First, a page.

The Rise And Fall Of Combi Mixed Cargo/Passenger Aircraft

The idea of a ‘combi’ aircraft, capable of shifting significant amounts of cargo as well as a good…

The Rise And Fall Of Combi Mixed Cargo/Passenger Aircraft

The idea of a ‘combi’ aircraft, capable of shifting significant amounts of cargo as well as a good number of passengers, has been around for more than half a century. However, very few remain in service these days, with most of the heavy users already retiring the type. Why did combi aircraft fall out of favor?

Combi aircraft were popular for a time, but now are a rare sight. Photo: KLM

The first combi aircraft

Cargo has always been an essential element of air transportation. From as long ago as the earliest origins of flight, moving mail in a timely manner from city to city was seen as just as important, sometimes more so, than moving passengers. As aviation grew up, cargo remained a critical element of airline economics, with boxes often sharing the same flight as people.

Some of the earliest examples of combined cargo and passenger aircraft were seen with airlines like Northwest Orient. It took delivery of 17 DC-7s between 1957 and 1958, seven of which were the -7CF version which combined ample passenger space with air freight capacity too. The aircraft were modified with a strengthened cargo floor and a forward cargo door being added.

NW Orient DC-7CF
Northwest Orient had some of the first ‘combi’ aircraft in the world. Photo:James Borden Photography Collection via the Northwest Airlines History Center

The trend for ‘combi’ aircraft really evolved from there. In the 1960s and ‘70s, multiple airlines invested in aircraft that could do both jobs adequately well, a trend that was further stimulated by the rise of Boeing as a manufacturer.

Stay informed:  for our daily and weekly aviation news digests.

Boeing changed the game

The Boeing 747 was appealing to airlines on several levels. The most significant shift here was its immense size, with a hold capable of swallowing several standard-sized pallets. By 1977, 40 Boeing 747s had been modified to add a cargo door, allowing the aircraft to hold 12 pallets of cargo.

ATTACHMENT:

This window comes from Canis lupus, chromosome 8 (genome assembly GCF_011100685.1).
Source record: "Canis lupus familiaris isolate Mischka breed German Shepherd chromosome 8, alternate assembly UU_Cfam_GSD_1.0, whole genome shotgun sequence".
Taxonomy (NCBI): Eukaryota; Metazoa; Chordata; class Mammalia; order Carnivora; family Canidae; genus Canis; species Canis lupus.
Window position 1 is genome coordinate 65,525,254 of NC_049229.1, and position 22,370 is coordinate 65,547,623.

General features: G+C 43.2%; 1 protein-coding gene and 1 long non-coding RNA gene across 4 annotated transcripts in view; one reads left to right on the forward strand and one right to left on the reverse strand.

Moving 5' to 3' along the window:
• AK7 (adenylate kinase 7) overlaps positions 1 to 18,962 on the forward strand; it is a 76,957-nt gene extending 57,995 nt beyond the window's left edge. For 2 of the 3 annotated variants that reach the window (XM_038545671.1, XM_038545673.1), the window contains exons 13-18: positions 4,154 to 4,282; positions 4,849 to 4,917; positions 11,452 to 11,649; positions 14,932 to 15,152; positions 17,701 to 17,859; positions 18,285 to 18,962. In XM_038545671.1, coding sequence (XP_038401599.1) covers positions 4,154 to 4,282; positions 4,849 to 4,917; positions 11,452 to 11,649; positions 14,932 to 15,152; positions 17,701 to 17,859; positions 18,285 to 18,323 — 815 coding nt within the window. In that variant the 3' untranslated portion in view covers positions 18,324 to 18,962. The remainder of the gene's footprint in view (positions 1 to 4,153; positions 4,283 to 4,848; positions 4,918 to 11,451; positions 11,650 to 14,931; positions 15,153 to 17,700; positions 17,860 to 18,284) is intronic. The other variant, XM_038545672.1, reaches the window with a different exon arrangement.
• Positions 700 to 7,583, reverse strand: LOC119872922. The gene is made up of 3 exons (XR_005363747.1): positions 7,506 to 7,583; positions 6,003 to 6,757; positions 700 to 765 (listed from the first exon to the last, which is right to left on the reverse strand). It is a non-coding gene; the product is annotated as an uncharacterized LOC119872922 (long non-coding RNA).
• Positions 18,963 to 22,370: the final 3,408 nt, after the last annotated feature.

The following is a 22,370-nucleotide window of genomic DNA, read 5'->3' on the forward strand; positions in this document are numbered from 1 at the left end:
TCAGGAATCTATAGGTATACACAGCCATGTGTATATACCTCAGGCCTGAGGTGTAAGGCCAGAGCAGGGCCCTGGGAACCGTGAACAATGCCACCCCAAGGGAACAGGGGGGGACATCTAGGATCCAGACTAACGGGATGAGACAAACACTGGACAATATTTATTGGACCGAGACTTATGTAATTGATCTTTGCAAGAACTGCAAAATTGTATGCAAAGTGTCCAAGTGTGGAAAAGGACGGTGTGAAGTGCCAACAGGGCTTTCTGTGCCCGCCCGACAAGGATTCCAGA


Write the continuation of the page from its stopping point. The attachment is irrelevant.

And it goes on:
Undoubtedly, the airline that embraced the ‘combi’ philosophy to the greatest extent was Dutch airline KLM. Many of its long-haul routes didn’t have the demand available to fill up a Boeing 747, so filling the wasted space with cargo was a bit of a no-brainer.

KLM Boeing 747-400M
KLM was the biggest user of the 747 combi in the world. Photo: Pieter van Marion via Wikimedia

KLM Invested in seven 747-200 combis, which arrived between 1975 and 1981. These aircraft combined seating for around 200 people with the same cargo volume as a Boeing 707 in full freighter configuration. That was the perfect balance for KLM. The airline upgraded to the 747-300 in the 1980s, adding three to its fleet, and later 15 Boeing 747-400 combis joined the stable.

KLM wasn’t the only airline heavily invested in the idea of combi aircraft. Across the pond, Alaska Airlines was making good use of another Boeing aircraft, albeit a little smaller, to facilitate the important cargo shipments delivered across its milk run flights. Alaska used the 737-400 for this mission, giving it capacity for 72 passengers and four large cargo containers.

Alaska Airlines 737 combi
Alaska Airlines used the 737 combi to deliver essential goods along its milk run routes. Photo: Alaska Airlines

Alaska retired its combis in 2017, and KLM waved goodbye to the last of its 747-400M in the wake of the crisis of 2020. But why did combi aircraft fall out of favor?

The fall of the combi’s popularity

According to an article in Popular Mechanics, the decline of the combi aircraft all started in 1960 when a Yale student wrote a paper. Fred Smith’s paper suggested that there was a fundamental inefficiency in the way air freight was being organized. He said that putting cargo on passenger aircraft and relying on passenger schedules was slowing things down. His suggestion was to create a dedicated fleet working on its own schedule and routes, which could make air cargo an overnight affair.

Reportedly, his professor gave him a C for the paper, considering it to be infeasible. Undeterred, Smith went on to form a company that we know today as FedEx. It took a while for him to size the company up to make a real impact, but he proved his theory right. Dedicated air cargo services became far more attractive, removing the impetus for airlines to operate their own freight services.

FedEx
The rise of dedicated air freight services has made combis less attractive. Photo: FedEx

The decline of combi aircraft was further impacted by the tragic crash of South African Airways flight 295. The Boeing 747-200B, named Helderberg, was carrying a cargo of mostly electronics from Taipei to Johannesburg along with 124 passengers and crew when a fire broke out in the cargo area. The crew could not control the fire, and it was soon blazing out of control. Many passengers died from smoke inhalation; the rest perished when the aircraft crashed into the sea.